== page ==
Male Guianan cocks-of-the-rock are bright orange birds with large, orange, half-moon crests on their heads. This edge of the crest is lined with a brown band. The crest remains erect and covers the bill. They have black and white wing bars and black on their tails. The bill, legs, and skin are orange as well. Females are a drab brown color. Their bill is black with a yellow tip and they have a smaller crest than the males.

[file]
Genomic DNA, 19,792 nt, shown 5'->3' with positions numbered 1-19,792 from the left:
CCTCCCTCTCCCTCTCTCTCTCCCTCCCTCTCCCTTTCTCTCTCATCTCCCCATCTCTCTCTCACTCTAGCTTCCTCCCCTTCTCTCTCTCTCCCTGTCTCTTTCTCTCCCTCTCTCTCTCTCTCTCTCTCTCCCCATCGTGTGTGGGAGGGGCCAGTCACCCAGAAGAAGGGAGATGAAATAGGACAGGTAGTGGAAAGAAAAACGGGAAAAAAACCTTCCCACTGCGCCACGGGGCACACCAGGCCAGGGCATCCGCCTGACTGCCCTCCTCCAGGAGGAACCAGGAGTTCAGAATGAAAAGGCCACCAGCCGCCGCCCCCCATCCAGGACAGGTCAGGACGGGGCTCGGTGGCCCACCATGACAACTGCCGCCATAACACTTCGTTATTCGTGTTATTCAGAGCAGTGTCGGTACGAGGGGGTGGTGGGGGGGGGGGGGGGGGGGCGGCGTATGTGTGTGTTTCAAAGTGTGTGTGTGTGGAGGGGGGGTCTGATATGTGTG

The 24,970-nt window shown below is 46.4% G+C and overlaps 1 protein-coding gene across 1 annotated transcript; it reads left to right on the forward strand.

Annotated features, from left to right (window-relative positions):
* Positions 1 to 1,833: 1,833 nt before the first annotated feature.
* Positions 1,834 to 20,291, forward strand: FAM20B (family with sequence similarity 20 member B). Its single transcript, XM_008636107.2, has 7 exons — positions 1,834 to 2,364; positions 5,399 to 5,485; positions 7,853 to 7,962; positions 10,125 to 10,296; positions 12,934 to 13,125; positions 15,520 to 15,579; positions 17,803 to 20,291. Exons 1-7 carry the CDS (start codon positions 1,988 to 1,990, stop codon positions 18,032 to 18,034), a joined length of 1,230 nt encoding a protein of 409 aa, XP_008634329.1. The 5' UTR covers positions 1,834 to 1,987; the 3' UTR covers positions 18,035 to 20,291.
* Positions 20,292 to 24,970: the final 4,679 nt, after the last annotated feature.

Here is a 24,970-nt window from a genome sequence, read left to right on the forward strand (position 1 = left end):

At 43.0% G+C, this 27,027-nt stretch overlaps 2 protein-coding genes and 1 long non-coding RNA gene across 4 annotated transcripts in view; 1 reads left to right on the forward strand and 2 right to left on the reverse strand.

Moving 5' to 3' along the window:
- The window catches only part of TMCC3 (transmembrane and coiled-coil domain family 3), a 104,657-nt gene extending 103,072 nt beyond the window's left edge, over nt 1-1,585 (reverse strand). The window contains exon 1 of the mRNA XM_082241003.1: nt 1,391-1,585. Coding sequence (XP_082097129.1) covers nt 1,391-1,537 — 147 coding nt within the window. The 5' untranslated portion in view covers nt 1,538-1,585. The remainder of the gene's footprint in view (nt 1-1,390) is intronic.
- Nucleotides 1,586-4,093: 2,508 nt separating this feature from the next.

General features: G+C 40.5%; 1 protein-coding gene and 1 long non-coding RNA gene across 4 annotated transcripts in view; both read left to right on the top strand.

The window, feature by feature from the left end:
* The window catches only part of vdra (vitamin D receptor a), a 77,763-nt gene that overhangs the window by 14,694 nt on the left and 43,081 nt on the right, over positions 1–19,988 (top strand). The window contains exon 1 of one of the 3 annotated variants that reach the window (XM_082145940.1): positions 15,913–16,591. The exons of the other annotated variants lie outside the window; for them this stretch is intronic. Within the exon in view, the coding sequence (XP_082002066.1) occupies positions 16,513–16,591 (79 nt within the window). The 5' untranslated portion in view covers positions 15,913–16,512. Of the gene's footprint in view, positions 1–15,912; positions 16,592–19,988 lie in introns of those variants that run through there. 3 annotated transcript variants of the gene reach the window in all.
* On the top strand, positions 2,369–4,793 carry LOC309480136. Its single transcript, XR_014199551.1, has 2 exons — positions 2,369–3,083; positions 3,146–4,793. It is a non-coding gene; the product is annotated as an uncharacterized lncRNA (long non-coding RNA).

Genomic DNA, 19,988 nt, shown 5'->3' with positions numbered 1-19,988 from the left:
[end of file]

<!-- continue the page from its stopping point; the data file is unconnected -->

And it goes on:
Every year since 2007, this remarkable bird has reproduced at the DWA. Through May 2011, 40 had hatched here, with 26 surviving to independence. Prior to this time, the total number successfully reared in US zoos were four at Houston and one at San Diego, with the last hatching occurring in 1989. Offspring from the DWA have been sent around the world, and the first second generation breedings took place at the San Diego Zoo in 2011, with males from Dallas. While performing their courtship display, males make buzzing shrieks that can be heard throughout the Orinoco. Nesting takes place in specially built artificial caves.